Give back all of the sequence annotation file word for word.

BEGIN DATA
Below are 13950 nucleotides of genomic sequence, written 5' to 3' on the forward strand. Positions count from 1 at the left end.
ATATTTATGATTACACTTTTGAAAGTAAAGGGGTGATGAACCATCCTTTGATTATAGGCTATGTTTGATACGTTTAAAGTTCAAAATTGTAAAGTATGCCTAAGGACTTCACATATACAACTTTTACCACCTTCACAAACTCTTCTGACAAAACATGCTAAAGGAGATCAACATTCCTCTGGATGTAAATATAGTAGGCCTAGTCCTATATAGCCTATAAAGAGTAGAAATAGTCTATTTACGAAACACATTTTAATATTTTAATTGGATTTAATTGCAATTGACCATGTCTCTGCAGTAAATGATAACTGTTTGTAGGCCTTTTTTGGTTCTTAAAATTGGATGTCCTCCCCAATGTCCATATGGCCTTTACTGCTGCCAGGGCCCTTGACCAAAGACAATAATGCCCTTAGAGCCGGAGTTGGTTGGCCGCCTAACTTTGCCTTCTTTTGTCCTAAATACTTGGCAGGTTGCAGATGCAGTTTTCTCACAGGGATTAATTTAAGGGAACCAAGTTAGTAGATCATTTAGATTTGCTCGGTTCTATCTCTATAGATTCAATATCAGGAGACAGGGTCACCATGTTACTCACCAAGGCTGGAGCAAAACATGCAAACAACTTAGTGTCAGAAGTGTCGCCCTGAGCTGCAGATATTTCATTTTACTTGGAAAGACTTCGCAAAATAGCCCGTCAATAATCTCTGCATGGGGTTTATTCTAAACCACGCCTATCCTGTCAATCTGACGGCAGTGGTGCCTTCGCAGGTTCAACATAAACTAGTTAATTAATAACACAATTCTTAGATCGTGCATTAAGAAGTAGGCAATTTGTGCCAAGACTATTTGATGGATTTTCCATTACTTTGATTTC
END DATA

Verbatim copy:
Below are 13950 nucleotides of genomic sequence, written 5' to 3' on the forward strand. Positions count from 1 at the left end.
ATATTTATGATTACACTTTTGAAAGTAAAGGGGTGATGAACCATCCTTTGATTATAGGCTATGTTTGATACGTTTAAAGTTCAAAATTGTAAAGTATGCCTAAGGACTTCACATATACAACTTTTACCACCTTCACAAACTCTTCTGACAAAACATGCTAAAGGAGATCAACATTCCTCTGGATGTAAATATAGTAGGCCTAGTCCTATATAGCCTATAAAGAGTAGAAATAGTCTATTTACGAAACACATTTTAATATTTTAATTGGATTTAATTGCAATTGACCATGTCTCTGCAGTAAATGATAACTGTTTGTAGGCCTTTTTTGGTTCTTAAAATTGGATGTCCTCCCCAATGTCCATATGGCCTTTACTGCTGCCAGGGCCCTTGACCAAAGACAATAATGCCCTTAGAGCCGGAGTTGGTTGGCCGCCTAACTTTGCCTTCTTTTGTCCTAAATACTTGGCAGGTTGCAGATGCAGTTTTCTCACAGGGATTAATTTAAGGGAACCAAGTTAGTAGATCATTTAGATTTGCTCGGTTCTATCTCTATAGATTCAATATCAGGAGACAGGGTCACCATGTTACTCACCAAGGCTGGAGCAAAACATGCAAACAACTTAGTGTCAGAAGTGTCGCCCTGAGCTGCAGATATTTCATTTTACTTGGAAAGACTTCGCAAAATAGCCCGTCAATAATCTCTGCATGGGGTTTATTCTAAACCACGCCTATCCTGTCAATCTGACGGCAGTGGTGCCTTCGCAGGTTCAACATAAACTAGTTAATTAATAACACAATTCTTAGATCGTGCATTAAGAAGTAGGCAATTTGTGCCAAGACTATTTGATGGATTTTCCATTACTTTGATTTC